Roman J. Israel, Esq. (2017), directed by Dan Gilroy

Unbeknownst to me, a dear friend was involved in selling drugs. He was donating some of his profits to the school of which I was principal, trying to assuage his conscience for his criminal behavior. My friend was caught and spent several years in prison. For him, incarceration was a wake-up call; and when I visited him, I saw that he resolved not to let his moral lapse define him for the rest of his life. He was contrite, and realized that he could redeem himself by leading an ethical life and performing good deeds.

For Roman J. Israel, rectifying a wrong is more complicated. Roman J. Israel, Esq. is a dramatic thriller about an attorney who makes a decision that undercuts everything he stands for and creates an excruciating dilemma for himself.

Attorney Roman J. Israel is an eccentric person. He lives alone, listens to classic jazz through antiquated headphones, and eats lots of peanut butter sandwiches. When he speaks, he often says things that are inappropriate and people tend to shun him. However, he has an amazing memory and inquiring intellect, which enables him to do extraordinary research and recall legal cases of many years past. He also possesses a strong moral sense of what a just society should look like. This sensibility animates his intense and comprehensive legal work for his employer, William Jackson, the firm’s owner and a well-respected law professor.

Roman’s life suddenly changes when William Jackson suffers a sudden heart attack. Now Roman has to move from the private confines of the law office to the public courtroom to plead on behalf of his clients.

He is instructed to simply ask for continuances, but Roman, motivated by a desire for justice, lobbies for lower fines and argues for his clients to be tried for lesser offences. The judge, irritated by Roman’s challenging and combative remarks, finds him in contempt of court. All this leads to a dramatic confrontation with Jackson’s daughter, who apprises him of the precarious financial state of the firm and informs him that the remaining cases and subsequent closing of the firm will be handled by George Pierce, another attorney. The end result: Roman is out of a job.

To eke out a living, Roman tries to revive his practice in the civil rights arena, but, because of his age, he is perceived as being out of touch with the contemporary civil rights movement. George Pierce comes to the rescue and hires Roman, recognizing his past experience in the litigation of social justice cases. Roman, not used to working in an office where money flows freely, has trouble finding his niche, but he does. Problems surface, however, when, in a moment of ethical weakness, he loses his moral compass and makes a decision that has catastrophic implications for his career.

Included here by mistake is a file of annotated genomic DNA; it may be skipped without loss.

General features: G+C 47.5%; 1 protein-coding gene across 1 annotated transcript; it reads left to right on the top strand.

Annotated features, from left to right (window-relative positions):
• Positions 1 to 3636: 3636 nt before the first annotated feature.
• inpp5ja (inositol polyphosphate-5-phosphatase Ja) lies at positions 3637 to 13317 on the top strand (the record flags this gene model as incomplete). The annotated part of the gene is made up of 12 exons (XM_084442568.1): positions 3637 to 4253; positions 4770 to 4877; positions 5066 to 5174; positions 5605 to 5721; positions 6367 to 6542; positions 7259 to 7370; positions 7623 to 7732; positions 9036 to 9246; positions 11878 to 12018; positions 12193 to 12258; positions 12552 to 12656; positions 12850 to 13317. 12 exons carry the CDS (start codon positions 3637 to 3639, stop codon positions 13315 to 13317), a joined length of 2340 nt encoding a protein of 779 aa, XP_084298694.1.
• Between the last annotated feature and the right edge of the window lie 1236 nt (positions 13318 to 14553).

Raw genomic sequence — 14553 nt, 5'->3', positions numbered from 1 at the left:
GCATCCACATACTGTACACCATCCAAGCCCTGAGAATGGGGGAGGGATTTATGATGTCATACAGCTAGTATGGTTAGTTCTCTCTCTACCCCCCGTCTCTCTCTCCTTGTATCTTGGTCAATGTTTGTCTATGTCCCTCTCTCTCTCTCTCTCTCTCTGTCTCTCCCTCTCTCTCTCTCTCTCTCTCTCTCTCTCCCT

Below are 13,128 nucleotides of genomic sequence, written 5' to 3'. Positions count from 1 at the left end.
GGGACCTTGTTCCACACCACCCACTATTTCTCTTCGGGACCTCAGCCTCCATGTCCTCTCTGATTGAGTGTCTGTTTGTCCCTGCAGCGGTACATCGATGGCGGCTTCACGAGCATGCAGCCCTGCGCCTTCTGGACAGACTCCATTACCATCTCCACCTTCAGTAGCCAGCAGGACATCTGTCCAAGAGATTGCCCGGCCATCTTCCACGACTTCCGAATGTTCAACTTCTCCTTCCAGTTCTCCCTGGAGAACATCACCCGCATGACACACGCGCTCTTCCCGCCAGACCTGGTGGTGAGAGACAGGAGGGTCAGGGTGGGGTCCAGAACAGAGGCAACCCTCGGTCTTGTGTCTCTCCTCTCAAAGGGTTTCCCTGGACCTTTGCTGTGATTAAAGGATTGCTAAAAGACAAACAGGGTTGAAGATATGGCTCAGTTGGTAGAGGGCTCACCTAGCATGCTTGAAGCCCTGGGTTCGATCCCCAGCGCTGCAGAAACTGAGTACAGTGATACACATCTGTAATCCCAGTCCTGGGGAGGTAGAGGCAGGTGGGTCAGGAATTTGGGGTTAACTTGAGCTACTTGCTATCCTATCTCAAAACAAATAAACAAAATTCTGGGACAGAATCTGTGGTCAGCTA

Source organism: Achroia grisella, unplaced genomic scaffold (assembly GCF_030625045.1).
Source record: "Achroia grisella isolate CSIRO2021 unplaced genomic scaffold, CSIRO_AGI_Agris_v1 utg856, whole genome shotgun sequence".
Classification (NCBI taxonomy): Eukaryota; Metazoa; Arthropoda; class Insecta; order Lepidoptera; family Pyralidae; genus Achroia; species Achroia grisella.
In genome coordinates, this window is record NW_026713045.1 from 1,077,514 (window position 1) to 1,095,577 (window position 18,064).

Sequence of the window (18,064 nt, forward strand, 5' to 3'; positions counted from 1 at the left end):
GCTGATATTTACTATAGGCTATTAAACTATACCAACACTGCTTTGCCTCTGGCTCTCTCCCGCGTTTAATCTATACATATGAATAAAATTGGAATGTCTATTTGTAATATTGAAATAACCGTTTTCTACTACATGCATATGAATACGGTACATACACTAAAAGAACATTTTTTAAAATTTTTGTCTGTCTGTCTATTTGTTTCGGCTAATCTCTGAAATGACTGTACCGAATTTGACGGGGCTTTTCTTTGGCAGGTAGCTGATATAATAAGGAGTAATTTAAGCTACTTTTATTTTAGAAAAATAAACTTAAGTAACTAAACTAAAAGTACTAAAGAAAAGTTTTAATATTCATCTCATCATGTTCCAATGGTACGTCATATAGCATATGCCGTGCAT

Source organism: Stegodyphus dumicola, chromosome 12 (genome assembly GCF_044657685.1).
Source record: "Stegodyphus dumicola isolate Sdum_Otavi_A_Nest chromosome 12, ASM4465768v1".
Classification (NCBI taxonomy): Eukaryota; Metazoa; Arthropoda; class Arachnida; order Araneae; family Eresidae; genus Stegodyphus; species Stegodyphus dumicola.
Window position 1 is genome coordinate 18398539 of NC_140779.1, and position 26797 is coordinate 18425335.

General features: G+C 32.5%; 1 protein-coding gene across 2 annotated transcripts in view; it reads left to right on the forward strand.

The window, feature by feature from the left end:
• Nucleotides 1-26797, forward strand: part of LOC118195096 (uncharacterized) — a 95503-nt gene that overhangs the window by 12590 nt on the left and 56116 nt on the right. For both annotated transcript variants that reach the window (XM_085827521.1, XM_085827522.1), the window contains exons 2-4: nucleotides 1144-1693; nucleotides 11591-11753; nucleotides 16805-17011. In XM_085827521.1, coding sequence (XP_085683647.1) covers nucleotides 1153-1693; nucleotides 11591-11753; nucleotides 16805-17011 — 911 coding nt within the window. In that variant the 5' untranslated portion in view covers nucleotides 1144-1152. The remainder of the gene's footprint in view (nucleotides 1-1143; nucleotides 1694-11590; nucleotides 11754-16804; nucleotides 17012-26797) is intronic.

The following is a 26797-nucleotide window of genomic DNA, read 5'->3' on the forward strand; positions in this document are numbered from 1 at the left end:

Roman intellectually and emotionally comes to terms with his ethical lapse and focuses on the positive: “Each of us is better than the worst thing we ever did.” In a moment of self-revelation, he says: “We are formed of frailty and error. Let us pardon reciprocally each other’s follies. That is the first law of nature.” He acknowledges his crime and observes: “The only thing left is forgiveness and I grant that to myself. An act doesn’t make the person guilty unless the mind is guilty as well.”

The film raises an important question: when a person commits a sin, can he be forgiven? Jewish tradition answers with a resounding yes. Rabbi Yitzchak Greenberg offers a nuanced perspective on this matter: “I am very resistant to the idea of any sin being beyond forgiveness. I would like to think that given God’s loving nature and compassion for all of God’s creatures (Psalms 145:9), no bad action is beyond being overcome by God’s infinite goodness. However, in sins between one human being and another, the Talmud says that God won’t forgive unless/until the sinner regrets and repents, returns what was stolen or damaged and wins forgiveness from the victim. For murder, there can be no forgiveness, because the victim cannot be made whole or asked for forgiveness.”

Roman J. Israel Esq. deals with the complexities and consequences of making decisions in morally ambiguous situations. The outcome of the story reminds us that it is never too late to do the right thing.

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